IX AT 50: From ESU to Tennessee, Olympian Trish Roberts paves the way in women’s hoops
June 23, 1972, President Nixon signed Title IX into law, prohibiting sex discrimination in educational institutions that receive federal funding. Title IX has largely been considered the springboard for collegiate women’s sports to get where they are today — but the fight for equality is far from over. Every Thursday night at 10:00 p.m. leading up to the 50th anniversary of the law’s passing, 13 Sports will honor the women who changed the game for girls’ and women’s sports in Kansas.
“IX at 50: The Trailblazers of Women’s Sports in Kansas”
EMPORIA, Kan. (WIBW) - Trish Roberts played a season at North Georgia State College before transferring to Emporia State for two seasons.
In 1976, the Olympics included women’s basketball for the first time. Roberts made the team and won silver.
That’s where she met a teammate who would change her life forever: the late legendary Tennessee head women’s basketball coach, Pat Summitt.
“She sat on the bus next to me and she said, ‘I hear you are thinking about transferring,’” Roberts recalls “I said, ‘Yes.’ ‘Have you thought about the University of Tennessee?’ I said, ‘No. Why would I think about the University of Tennessee?’ She said, ‘I’m the head coach.’ And I just kinda looked at her like, ‘How can you be the head coach if you’re playing on the Olympic team?’”
Summitt pulled a photo of her team out of an envelope on that bus.
A year later, Roberts was in the picture, too.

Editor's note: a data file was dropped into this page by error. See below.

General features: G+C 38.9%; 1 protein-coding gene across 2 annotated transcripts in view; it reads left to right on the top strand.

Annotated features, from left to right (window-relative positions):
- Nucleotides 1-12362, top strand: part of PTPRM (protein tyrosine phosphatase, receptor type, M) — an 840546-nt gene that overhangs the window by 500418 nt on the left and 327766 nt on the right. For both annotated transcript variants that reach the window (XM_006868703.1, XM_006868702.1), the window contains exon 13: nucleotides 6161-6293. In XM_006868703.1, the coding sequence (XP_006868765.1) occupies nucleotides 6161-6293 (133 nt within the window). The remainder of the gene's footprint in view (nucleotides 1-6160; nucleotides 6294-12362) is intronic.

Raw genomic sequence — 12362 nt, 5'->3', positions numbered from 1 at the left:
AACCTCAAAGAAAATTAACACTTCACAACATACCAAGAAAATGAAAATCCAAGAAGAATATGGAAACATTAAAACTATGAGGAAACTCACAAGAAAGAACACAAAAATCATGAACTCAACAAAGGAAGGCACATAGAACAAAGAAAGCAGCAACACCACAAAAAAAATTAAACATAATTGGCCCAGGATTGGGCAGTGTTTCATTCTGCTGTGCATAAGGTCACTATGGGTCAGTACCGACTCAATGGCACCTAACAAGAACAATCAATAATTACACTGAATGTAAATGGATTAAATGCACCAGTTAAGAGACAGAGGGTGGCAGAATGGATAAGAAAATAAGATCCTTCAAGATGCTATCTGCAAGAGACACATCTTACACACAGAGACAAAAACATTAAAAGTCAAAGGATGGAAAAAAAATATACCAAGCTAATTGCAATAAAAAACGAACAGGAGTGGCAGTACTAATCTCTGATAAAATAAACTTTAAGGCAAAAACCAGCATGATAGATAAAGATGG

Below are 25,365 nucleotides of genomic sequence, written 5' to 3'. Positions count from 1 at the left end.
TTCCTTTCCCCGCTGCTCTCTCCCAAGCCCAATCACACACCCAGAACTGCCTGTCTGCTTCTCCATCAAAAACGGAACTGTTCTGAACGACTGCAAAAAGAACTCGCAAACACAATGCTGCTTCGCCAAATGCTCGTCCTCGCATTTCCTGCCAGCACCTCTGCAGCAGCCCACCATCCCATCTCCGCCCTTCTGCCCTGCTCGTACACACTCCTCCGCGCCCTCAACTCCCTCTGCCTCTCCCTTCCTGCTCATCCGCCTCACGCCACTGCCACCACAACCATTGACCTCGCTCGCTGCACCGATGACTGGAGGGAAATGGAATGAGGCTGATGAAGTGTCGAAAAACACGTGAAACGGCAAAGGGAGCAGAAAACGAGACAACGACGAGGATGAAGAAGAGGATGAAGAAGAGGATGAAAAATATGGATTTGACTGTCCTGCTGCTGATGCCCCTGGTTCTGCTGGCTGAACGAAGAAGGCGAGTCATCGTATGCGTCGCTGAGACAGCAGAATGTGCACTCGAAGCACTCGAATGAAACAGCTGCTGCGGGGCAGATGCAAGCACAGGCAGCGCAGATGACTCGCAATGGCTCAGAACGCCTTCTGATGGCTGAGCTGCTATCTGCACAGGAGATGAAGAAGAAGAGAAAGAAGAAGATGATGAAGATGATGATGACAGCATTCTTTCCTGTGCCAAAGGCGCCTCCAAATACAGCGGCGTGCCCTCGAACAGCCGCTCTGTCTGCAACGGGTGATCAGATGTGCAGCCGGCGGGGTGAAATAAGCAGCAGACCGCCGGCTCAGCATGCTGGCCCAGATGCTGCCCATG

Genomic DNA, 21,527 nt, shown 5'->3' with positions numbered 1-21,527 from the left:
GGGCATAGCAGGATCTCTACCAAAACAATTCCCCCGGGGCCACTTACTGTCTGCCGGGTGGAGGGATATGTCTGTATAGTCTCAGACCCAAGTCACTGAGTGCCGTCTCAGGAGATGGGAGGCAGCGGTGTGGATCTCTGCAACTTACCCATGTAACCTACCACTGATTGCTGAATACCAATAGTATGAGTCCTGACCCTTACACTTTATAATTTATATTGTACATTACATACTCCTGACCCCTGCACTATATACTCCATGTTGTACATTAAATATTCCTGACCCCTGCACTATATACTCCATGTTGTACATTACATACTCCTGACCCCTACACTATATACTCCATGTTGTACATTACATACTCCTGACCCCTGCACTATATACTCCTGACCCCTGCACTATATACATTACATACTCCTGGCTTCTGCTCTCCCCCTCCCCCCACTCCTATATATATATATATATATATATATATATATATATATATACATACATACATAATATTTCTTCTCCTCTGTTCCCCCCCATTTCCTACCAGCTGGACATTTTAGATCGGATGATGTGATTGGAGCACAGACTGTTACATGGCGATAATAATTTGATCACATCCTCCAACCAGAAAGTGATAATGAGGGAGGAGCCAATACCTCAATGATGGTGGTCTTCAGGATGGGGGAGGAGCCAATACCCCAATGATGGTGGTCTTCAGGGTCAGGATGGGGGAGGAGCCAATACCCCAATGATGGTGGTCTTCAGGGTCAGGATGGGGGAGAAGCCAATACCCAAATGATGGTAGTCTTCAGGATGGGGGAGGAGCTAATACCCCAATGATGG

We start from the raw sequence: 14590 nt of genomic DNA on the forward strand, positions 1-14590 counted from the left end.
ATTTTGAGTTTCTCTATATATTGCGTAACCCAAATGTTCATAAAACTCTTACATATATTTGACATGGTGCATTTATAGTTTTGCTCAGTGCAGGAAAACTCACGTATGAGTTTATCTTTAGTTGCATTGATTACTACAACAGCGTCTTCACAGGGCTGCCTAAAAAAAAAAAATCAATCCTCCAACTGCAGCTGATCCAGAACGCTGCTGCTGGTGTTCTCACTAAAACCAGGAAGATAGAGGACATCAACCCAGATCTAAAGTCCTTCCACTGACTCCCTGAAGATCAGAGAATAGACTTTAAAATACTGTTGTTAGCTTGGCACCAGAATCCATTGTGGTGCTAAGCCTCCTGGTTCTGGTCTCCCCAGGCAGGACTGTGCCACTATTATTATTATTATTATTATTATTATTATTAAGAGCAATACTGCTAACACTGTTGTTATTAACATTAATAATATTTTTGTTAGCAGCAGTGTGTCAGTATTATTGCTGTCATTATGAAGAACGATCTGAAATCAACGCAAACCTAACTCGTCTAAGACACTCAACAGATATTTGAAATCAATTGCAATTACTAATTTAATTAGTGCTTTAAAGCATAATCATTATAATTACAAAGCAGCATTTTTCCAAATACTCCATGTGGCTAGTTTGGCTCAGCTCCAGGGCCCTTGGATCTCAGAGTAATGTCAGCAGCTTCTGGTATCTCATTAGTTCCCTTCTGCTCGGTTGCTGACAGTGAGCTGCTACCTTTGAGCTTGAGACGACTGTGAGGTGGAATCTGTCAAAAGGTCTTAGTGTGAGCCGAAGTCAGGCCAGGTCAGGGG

“It was the best move that I ever made as far as my basketball career was concerned,” Roberts said.
The Lady Vols finished third in the AIAW Tournament that season, falling to the eventual champions, Delta State, in the semis.
Roberts played just one season with Tennessee, yet she holds nine program records to this day including points in a season, rebounds in a season, and points in a game.
“It seemed that I was the missing piece to the puzzle,” Roberts said. “They had great guards, great shooters. They just didn’t have a consistent or a big enough post player.”
Roberts’ playing career took place in Title IX’s infancy.
Even though she was an Olympian, an All-American and an eventual Hall of Famer, she didn’t have a scholarship.
She worked her way through school, even bussing tables at the local dining hall to help with her student loans.
“How embarrassing do you think that was for me, knowing I was the superstar of the basketball team? My teammates are in the dining hall eating, and I’m bussing tables,” Roberts said. “I had to put my pride to the side, you know, and I had to remember why I was at school. Number one, to get an education. In getting that education, I got to do what I love to do, and that’s play basketball.”
Roberts was the first black player to play for Summitt.
After her graduation, Tennessee would go on to win eight NCAA National Championships — teams headlined by young women standing on the foundation Roberts helped build.
“Pat [Summitt] even said it to me. She said, ‘Trish, you really started this tradition,’” Roberts said. “I look back now and I always think, had I not transferred to Tennessee, had I not propelled them to the national spotlight, would there be eight national championship trophies? Would Tennessee be the program that they are today? I hope so. But, you know, sometimes I wonder if it would be.”
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